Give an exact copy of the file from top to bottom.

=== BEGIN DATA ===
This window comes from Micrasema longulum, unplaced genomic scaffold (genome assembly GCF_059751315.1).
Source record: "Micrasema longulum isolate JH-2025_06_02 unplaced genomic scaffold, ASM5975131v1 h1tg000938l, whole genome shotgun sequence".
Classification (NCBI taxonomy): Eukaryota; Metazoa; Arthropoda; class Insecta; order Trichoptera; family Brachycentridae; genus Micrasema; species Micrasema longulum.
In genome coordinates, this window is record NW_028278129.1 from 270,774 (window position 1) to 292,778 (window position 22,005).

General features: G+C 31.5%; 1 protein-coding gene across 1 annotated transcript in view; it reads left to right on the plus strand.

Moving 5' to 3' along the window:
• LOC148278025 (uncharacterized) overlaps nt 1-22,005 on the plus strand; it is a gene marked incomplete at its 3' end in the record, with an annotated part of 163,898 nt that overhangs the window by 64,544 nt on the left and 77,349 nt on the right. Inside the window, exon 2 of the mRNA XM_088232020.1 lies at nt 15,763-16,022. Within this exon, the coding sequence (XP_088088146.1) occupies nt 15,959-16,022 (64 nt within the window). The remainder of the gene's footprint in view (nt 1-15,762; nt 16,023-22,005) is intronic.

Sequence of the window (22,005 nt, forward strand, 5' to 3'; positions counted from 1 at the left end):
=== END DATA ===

This window comes from Micrasema longulum, unplaced genomic scaffold (genome assembly GCF_059751315.1).
Source record: "Micrasema longulum isolate JH-2025_06_02 unplaced genomic scaffold, ASM5975131v1 h1tg000938l, whole genome shotgun sequence".
Classification (NCBI taxonomy): Eukaryota; Metazoa; Arthropoda; class Insecta; order Trichoptera; family Brachycentridae; genus Micrasema; species Micrasema longulum.
In genome coordinates, this window is record NW_028278129.1 from 270,774 (window position 1) to 292,778 (window position 22,005).

General features: G+C 31.5%; 1 protein-coding gene across 1 annotated transcript in view; it reads left to right on the plus strand.

Moving 5' to 3' along the window:
• LOC148278025 (uncharacterized) overlaps nt 1-22,005 on the plus strand; it is a gene marked incomplete at its 3' end in the record, with an annotated part of 163,898 nt that overhangs the window by 64,544 nt on the left and 77,349 nt on the right. Inside the window, exon 2 of the mRNA XM_088232020.1 lies at nt 15,763-16,022. Within this exon, the coding sequence (XP_088088146.1) occupies nt 15,959-16,022 (64 nt within the window). The remainder of the gene's footprint in view (nt 1-15,762; nt 16,023-22,005) is intronic.

Sequence of the window (22,005 nt, forward strand, 5' to 3'; positions counted from 1 at the left end):